Structure of US Pediatric Psychosomatic Medicine Services

Psychiatric consultation for physically ill children and adolescents is provided by a number of professional disciplines, often with different service models. Traditional pediatric psychosomatic medicine services, more commonly referred to as pediatric consultation-liaison services, are generally located in large academic medical centers or pediatric hospitals (Campo et al. 2000). Such services are usually housed administratively within a department of psychiatry under the directorship of a child and adolescent psychiatrist. Services are often multidis-ciplinary in nature, with representation from child and adolescent psychiatry as well as pediatric psychology. These services commonly have a strong teaching role with trainees from both disciplines.

Recent data on the composition and staffing of such services are limited, although Shaw et al. (2006) reported that results from a national survey indicated that pediatric programs have a relatively low staff-to-patient ratio compared with comparable adult services. The ratio of pediatric attending consultation-liaison staff to number of hospital beds is also significantly lower than that recommended by Fink and Oken (1976) for adult services. Campo et al. (2000) reported that psychiatry consultation services are in deficit in the vast majority of children's hospitals, and 43% of the U.S. pe-diatric psychosomatic programs reported inadequate staff to meet clinical need (Shaw et al. 2006).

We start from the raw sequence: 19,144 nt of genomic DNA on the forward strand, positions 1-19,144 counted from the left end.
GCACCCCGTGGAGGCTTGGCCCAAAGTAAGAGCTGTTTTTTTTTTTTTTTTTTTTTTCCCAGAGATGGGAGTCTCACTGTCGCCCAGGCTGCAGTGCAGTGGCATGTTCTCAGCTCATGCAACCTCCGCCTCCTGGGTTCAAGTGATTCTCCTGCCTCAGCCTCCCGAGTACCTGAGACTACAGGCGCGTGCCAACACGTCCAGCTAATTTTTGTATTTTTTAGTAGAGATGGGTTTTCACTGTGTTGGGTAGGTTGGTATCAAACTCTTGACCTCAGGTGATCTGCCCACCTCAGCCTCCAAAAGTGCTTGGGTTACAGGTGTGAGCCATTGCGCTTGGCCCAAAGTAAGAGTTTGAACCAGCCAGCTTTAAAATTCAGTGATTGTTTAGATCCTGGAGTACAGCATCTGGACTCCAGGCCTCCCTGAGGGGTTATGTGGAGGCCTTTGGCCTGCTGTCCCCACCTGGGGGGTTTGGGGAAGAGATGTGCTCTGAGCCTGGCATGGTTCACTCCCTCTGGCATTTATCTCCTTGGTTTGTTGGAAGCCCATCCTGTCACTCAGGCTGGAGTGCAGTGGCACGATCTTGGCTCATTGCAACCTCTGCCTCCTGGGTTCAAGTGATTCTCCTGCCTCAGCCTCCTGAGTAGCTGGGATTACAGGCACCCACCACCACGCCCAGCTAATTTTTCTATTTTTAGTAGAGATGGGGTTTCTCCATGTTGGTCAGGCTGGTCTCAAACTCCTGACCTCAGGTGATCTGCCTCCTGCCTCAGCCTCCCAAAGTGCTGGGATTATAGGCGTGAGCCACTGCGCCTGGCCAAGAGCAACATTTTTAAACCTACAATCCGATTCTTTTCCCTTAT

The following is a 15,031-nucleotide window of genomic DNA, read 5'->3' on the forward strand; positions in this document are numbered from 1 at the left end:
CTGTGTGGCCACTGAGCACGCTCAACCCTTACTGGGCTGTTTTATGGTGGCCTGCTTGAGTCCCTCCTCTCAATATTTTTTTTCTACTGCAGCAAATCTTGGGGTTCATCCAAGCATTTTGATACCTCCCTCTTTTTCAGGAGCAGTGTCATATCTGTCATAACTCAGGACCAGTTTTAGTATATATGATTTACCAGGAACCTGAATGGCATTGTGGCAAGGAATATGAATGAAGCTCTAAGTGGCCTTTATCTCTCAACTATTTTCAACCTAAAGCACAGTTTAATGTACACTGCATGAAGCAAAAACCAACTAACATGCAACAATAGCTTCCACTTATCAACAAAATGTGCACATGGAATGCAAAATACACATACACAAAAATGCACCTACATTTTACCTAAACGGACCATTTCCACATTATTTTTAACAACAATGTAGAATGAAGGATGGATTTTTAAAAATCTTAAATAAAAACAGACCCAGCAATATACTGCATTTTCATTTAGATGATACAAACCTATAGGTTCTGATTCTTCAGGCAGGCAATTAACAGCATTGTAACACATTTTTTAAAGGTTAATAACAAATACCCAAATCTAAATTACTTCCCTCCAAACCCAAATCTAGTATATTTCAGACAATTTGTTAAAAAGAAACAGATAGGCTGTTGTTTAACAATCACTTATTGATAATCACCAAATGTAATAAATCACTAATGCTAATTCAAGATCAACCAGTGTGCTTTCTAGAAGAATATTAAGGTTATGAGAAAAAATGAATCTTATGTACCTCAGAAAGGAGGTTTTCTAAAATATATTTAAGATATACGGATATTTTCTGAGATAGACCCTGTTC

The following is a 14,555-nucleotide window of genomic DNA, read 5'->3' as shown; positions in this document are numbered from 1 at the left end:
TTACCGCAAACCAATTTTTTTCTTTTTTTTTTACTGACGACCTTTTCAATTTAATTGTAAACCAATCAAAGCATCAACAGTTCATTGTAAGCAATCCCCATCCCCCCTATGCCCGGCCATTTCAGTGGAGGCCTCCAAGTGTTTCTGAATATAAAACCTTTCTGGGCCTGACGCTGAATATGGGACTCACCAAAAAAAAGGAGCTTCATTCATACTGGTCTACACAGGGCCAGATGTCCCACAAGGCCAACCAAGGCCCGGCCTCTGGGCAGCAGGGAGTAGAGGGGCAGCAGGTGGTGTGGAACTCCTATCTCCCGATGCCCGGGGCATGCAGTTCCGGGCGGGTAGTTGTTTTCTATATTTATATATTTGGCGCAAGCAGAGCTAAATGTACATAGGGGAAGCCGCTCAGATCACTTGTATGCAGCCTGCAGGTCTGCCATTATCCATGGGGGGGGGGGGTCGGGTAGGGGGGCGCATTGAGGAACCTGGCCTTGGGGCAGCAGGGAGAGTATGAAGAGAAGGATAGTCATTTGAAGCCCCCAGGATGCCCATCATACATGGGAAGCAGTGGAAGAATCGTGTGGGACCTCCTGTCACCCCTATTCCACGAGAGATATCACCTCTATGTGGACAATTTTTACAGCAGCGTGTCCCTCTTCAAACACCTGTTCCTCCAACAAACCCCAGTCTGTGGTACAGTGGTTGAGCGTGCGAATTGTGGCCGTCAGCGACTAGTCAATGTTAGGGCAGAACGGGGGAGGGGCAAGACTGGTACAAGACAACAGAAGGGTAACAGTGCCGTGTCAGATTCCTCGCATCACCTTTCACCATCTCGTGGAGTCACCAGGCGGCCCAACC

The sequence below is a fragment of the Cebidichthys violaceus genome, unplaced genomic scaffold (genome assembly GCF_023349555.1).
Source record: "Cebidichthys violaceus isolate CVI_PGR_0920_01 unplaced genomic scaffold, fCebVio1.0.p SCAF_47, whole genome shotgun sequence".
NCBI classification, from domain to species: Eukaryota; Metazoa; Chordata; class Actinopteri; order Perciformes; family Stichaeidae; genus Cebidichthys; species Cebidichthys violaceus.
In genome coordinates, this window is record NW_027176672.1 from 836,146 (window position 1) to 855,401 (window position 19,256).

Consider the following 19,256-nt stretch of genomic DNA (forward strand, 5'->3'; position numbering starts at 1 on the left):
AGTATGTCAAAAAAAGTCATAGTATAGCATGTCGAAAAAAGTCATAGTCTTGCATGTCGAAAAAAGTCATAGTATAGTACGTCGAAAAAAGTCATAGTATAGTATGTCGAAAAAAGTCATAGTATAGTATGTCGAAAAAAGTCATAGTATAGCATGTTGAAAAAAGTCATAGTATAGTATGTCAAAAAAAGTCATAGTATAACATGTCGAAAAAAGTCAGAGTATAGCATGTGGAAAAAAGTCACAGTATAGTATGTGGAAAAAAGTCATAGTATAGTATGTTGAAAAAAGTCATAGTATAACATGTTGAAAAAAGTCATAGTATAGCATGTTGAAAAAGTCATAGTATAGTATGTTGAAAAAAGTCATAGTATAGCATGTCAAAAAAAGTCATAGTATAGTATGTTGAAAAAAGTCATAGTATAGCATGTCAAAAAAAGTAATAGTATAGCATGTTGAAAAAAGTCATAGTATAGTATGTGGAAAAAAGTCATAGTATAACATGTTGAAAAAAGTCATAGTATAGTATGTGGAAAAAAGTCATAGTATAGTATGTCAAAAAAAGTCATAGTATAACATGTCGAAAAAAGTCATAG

Consultation to pediatricians is also commonly provided by pediatric psychologists, who may be hired by a hospital or a pediatric department (Campo et al. 2000). Pediatric psychologists may consult to a single program, providing both inpatient and outpatient services, and may or may not be affiliated administratively with an academic department of psychology or psychiatry. National data on the location and composition of these services is limited, although the volume of service provided in these arrangements is likely greater than that provided by the traditional hospital-based pe-diatric psychosomatic medicine services. Social work clinicians are also an important group who provide mental health services, including triage and assessment of physically ill children. Lack of integration of such services may result in duplication of effort and confusion related to the referral of patients for mental health consultation. Models of outpatient psychosomatic medicine services vary widely, depending on the roles of and the nature of relationships between pediatric and mental health care providers (Dolinar 1993).

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